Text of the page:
One can be forgiven the first reaction: Oh no, not another Social Securitycommission. After all, appointing a commission to study ways to reform thenational retirement program has almost become a presidential right ofpassage. Every few years a president appoints a commission. It breaks downin partisan haggling. Congress heaves a sigh of relief that it won'tactually have to make any tough decisions. And nothing happens.
But on second look, President Bush may actually have done the nearimpossible--created a Social Security commission that works. The commissionis dutifully bipartisan and broadly diverse, packed with women, AfricanAmericans and Latinos. Its members come from a variety of backgrounds:government, business and academia. It is co-chaired by former Sen. DanielPatrick Moynihan, whom official Washington regards as close to a sage, andRobert Parsons, the head of AOL Time Warner and a prominent African AmericanRepublican. Members include a former aide to Sen. Bobby Kennedy, a formerDemocratic congressman, an economist from the World Bank and formerofficials from the Reagan and first Bush administrations. But despite theirvaried backgrounds, commission members have one thing in common. All arecommitted to the idea of allowing younger workers to invest at least aportion of their Social Security taxes through individually owned accounts.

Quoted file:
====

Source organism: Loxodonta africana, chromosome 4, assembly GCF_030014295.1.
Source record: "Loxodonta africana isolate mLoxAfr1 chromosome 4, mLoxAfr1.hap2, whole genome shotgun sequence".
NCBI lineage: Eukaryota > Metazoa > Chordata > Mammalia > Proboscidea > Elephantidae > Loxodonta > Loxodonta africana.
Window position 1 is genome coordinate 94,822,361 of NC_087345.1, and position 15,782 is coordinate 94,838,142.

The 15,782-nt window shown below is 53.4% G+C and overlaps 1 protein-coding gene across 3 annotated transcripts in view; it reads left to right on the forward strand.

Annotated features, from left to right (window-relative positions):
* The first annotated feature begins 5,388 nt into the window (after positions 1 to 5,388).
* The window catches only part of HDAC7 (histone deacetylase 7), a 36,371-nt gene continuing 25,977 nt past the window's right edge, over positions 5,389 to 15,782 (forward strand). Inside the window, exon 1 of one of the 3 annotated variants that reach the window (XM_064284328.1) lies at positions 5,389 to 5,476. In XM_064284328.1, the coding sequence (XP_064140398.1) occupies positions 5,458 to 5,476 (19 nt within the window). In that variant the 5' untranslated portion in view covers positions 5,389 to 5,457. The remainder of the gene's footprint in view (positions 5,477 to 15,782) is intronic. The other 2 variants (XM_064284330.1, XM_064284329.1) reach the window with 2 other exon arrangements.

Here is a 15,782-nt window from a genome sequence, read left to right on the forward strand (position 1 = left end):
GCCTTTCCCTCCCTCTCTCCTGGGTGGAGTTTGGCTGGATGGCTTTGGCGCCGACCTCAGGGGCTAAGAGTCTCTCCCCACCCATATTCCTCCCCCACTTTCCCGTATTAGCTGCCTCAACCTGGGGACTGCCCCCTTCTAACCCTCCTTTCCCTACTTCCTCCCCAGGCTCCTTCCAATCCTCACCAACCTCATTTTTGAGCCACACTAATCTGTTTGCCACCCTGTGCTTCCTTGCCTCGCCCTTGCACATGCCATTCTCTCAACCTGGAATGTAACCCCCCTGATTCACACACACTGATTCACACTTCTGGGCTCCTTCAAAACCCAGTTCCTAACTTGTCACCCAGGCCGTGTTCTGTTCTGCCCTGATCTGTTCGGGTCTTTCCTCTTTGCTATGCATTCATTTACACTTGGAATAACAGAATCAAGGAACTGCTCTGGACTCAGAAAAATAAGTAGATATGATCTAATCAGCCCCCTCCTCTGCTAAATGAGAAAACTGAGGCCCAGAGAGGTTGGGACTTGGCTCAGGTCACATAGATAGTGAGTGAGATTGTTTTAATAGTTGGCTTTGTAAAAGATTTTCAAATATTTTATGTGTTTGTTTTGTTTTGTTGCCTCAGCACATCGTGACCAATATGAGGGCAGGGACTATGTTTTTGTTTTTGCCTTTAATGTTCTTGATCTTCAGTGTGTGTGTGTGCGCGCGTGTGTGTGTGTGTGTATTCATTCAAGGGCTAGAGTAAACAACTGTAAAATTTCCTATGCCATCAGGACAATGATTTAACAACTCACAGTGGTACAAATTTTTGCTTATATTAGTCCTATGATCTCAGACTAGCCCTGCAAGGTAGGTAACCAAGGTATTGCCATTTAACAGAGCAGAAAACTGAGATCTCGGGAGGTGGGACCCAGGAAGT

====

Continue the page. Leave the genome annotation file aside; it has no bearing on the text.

There is also a subtler but even more far-reaching facet to the commission.In the past, discussions of Social Security reform were dominated by thesystem's financial plight. It is easy to see why: The program will begin torun a deficit in just 15 years and is more than $22 trillion in debt. Thiscommission, by contrast, is composed of members committed to Social Securityreform for other reasons.
President Bush set the tone for the commission himself, saying in a RoseGarden ceremony: "Personal savings accounts will transform Social Securityfrom a government IOU into personal property and real assets; property thatworkers will own in their own names and that they can pass along to theirchildren. Ownership, independence, access to wealth should not be theprivilege of a few. They're the hope of every American, and we must makethem the foundation of Social Security."
That is the real issue of Social Security reform--and it is a fundamentallydifferent way of looking at the issue. It transforms the Social Securitydebate from one about numbers, budgets and actuarial projections into oneabout opportunity, hope and prosperity. It asks not just how can we preservean aging and inadequate system, but how can we create wealth and retirementsecurity for all Americans.
The road to Social Security privatization is far from assured. We aretalking about nothing less than the transformation of the largest governmentprogram in the world. The opponents of individual accounts are alreadymobilizing. And the president will have to deal with the weak sisters in hisown party who live in fear of doing anything "controversial."
But for now, President Bush has gotten the debate off on the right start.